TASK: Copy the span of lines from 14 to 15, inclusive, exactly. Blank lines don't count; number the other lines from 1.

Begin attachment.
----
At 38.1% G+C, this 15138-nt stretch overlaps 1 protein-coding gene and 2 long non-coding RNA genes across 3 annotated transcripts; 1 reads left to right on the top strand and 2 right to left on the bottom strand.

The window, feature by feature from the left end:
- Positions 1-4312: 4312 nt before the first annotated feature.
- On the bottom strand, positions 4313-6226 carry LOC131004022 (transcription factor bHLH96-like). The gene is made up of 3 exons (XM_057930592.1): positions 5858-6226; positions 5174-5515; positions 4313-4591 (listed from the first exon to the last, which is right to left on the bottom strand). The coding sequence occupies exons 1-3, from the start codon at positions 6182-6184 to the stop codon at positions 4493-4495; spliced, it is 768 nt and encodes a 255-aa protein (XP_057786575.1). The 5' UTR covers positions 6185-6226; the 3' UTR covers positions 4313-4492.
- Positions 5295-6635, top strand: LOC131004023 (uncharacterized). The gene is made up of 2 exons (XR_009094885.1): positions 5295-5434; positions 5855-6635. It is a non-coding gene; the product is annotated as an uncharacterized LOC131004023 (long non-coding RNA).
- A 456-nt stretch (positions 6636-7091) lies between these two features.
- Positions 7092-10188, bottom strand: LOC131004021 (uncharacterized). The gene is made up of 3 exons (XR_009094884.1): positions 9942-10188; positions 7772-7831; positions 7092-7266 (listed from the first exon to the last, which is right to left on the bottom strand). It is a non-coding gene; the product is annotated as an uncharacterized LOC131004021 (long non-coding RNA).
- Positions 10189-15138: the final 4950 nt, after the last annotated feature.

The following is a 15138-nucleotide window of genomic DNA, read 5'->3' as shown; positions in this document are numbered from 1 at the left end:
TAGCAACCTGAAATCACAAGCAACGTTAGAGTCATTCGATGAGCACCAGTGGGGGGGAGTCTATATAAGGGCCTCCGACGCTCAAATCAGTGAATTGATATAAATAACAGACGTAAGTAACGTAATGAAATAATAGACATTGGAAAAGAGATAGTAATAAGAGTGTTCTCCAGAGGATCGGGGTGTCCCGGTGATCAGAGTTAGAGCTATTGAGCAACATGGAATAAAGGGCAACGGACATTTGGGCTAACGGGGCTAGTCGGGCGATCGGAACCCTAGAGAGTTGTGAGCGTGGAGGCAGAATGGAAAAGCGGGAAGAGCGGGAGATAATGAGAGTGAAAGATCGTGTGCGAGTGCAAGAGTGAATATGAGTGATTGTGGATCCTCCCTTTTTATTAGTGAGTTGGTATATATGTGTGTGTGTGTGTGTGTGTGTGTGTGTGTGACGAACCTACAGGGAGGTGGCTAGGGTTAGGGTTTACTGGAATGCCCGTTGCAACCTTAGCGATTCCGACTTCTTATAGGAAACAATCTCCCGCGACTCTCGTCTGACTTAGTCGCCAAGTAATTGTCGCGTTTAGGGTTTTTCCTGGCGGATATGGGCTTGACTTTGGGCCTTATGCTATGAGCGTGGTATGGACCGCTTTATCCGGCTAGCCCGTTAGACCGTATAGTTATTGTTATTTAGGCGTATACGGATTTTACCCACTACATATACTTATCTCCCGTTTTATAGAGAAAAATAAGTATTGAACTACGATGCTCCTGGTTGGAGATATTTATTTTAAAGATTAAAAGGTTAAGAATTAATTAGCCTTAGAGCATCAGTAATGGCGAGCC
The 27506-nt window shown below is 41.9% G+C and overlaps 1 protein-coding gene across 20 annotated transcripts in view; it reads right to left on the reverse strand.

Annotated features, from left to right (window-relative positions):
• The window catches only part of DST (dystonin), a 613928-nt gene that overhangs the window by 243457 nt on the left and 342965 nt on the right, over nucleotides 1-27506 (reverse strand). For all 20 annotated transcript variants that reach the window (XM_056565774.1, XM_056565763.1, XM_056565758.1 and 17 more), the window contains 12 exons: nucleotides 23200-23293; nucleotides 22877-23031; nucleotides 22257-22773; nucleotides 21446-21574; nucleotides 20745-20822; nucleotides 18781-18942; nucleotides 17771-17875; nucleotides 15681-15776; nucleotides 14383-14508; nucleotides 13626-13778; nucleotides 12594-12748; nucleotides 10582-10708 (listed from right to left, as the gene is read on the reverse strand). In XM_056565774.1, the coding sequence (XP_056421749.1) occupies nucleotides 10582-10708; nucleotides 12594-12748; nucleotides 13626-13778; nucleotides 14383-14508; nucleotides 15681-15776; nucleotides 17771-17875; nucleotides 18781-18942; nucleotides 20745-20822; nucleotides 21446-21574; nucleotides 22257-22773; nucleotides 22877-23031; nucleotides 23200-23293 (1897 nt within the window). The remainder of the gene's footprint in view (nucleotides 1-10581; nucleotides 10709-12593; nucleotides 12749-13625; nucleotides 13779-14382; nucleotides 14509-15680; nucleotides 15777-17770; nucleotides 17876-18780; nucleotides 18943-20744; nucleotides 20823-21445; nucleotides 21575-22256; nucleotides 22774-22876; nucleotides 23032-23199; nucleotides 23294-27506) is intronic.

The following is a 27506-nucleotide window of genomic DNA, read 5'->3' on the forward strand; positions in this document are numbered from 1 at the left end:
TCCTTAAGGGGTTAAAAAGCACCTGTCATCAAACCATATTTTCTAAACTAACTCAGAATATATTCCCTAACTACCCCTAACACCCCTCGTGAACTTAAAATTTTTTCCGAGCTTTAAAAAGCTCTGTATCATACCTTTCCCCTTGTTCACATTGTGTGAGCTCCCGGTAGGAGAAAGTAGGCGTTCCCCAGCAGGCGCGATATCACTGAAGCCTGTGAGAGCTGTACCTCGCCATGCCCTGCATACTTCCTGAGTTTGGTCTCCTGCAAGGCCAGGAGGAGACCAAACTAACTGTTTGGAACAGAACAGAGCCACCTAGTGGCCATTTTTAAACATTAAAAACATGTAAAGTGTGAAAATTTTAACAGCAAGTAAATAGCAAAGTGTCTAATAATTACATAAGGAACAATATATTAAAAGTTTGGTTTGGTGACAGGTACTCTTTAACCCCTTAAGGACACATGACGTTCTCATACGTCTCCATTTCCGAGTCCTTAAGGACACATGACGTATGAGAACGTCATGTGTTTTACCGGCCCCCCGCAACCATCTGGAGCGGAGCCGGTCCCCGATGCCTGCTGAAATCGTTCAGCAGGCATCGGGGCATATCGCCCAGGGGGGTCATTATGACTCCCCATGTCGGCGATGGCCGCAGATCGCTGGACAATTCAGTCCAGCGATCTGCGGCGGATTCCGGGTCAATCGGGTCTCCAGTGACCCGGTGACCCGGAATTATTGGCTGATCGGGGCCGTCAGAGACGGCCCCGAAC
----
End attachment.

The following is a 27506-nucleotide window of genomic DNA, read 5'->3' on the forward strand; positions in this document are numbered from 1 at the left end:
TCCTTAAGGGGTTAAAAAGCACCTGTCATCAAACCATATTTTCTAAACTAACTCAGAATATATTCCCTAACTACCCCTAACACCCCTCGTGAACTTAAAATTTTTTCCGAGCTTTAAAAAGCTCTGTATCATACCTTTCCCCTTGTTCACATTGTGTGAGCTCCCGGTAGGAGAAAGTAGGCGTTCCCCAGCAGGCGCGATATCACTGAAGCCTGTGAGAGCTGTACCTCGCCATGCCCTGCATACTTCCTGAGTTTGGTCTCCTGCAAGGCCAGGAGGAGACCAAACTAACTGTTTGGAACAGAACAGAGCCACCTAGTGGCCATTTTTAAACATTAAAAACATGTAAAGTGTGAAAATTTTAACAGCAAGTAAATAGCAAAGTGTCTAATAATTACATAAGGAACAATATATTAAAAGTTTGGTTTGGTGACAGGTACTCTTTAACCCCTTAAGGACACATGACGTTCTCATACGTCTCCATTTCCGAGTCCTTAAGGACACATGACGTATGAGAACGTCATGTGTTTTACCGGCCCCCCGCAACCATCTGGAGCGGAGCCGGTCCCCGATGCCTGCTGAAATCGTTCAGCAGGCATCGGGGCATATCGCCCAGGGGGGTCATTATGACTCCCCATGTCGGCGATGGCCGCAGATCGCTGGACAATTCAGTCCAGCGATCTGCGGCGGATTCCGGGTCAATCGGGTCTCCAGTGACCCGGTGACCCGGAATTATTGGCTGATCGGGGCCGTCAGAGACGGCCCCGAAC